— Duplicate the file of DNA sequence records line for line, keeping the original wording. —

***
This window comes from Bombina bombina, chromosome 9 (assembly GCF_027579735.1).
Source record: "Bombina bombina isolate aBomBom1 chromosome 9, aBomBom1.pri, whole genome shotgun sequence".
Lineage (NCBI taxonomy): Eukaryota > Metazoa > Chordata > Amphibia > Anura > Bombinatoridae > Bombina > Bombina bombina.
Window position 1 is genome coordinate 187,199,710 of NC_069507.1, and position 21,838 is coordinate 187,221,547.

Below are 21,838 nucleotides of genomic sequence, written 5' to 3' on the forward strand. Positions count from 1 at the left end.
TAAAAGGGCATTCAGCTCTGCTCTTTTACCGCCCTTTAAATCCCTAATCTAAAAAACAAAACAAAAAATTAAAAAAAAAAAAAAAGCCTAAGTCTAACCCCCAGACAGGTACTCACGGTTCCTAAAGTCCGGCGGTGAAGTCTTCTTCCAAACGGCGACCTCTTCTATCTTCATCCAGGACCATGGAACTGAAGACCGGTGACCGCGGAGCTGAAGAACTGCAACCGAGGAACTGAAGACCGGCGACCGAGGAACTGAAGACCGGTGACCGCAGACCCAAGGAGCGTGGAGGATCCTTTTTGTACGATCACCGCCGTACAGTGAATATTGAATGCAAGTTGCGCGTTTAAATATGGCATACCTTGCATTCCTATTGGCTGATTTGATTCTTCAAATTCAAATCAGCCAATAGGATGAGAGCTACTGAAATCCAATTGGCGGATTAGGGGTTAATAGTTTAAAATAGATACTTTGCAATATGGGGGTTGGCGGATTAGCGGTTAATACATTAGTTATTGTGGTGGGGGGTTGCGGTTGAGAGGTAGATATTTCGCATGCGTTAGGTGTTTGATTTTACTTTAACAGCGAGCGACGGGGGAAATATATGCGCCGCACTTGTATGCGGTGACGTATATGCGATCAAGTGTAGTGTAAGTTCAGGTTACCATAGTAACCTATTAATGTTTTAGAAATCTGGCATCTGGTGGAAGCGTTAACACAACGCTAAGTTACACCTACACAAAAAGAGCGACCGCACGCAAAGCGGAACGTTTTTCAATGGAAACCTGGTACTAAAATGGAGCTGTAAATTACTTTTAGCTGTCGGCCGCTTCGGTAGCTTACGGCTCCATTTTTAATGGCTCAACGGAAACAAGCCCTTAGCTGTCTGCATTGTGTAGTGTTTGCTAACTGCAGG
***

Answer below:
This window comes from Bombina bombina, chromosome 9 (assembly GCF_027579735.1).
Source record: "Bombina bombina isolate aBomBom1 chromosome 9, aBomBom1.pri, whole genome shotgun sequence".
Lineage (NCBI taxonomy): Eukaryota > Metazoa > Chordata > Amphibia > Anura > Bombinatoridae > Bombina > Bombina bombina.
Window position 1 is genome coordinate 187,199,710 of NC_069507.1, and position 21,838 is coordinate 187,221,547.

Below are 21,838 nucleotides of genomic sequence, written 5' to 3' on the forward strand. Positions count from 1 at the left end.
TAAAAGGGCATTCAGCTCTGCTCTTTTACCGCCCTTTAAATCCCTAATCTAAAAAACAAAACAAAAAATTAAAAAAAAAAAAAAAGCCTAAGTCTAACCCCCAGACAGGTACTCACGGTTCCTAAAGTCCGGCGGTGAAGTCTTCTTCCAAACGGCGACCTCTTCTATCTTCATCCAGGACCATGGAACTGAAGACCGGTGACCGCGGAGCTGAAGAACTGCAACCGAGGAACTGAAGACCGGCGACCGAGGAACTGAAGACCGGTGACCGCAGACCCAAGGAGCGTGGAGGATCCTTTTTGTACGATCACCGCCGTACAGTGAATATTGAATGCAAGTTGCGCGTTTAAATATGGCATACCTTGCATTCCTATTGGCTGATTTGATTCTTCAAATTCAAATCAGCCAATAGGATGAGAGCTACTGAAATCCAATTGGCGGATTAGGGGTTAATAGTTTAAAATAGATACTTTGCAATATGGGGGTTGGCGGATTAGCGGTTAATACATTAGTTATTGTGGTGGGGGGTTGCGGTTGAGAGGTAGATATTTCGCATGCGTTAGGTGTTTGATTTTACTTTAACAGCGAGCGACGGGGGAAATATATGCGCCGCACTTGTATGCGGTGACGTATATGCGATCAAGTGTAGTGTAAGTTCAGGTTACCATAGTAACCTATTAATGTTTTAGAAATCTGGCATCTGGTGGAAGCGTTAACACAACGCTAAGTTACACCTACACAAAAAGAGCGACCGCACGCAAAGCGGAACGTTTTTCAATGGAAACCTGGTACTAAAATGGAGCTGTAAATTACTTTTAGCTGTCGGCCGCTTCGGTAGCTTACGGCTCCATTTTTAATGGCTCAACGGAAACAAGCCCTTAGCTGTCTGCATTGTGTAGTGTTTGCTAACTGCAGG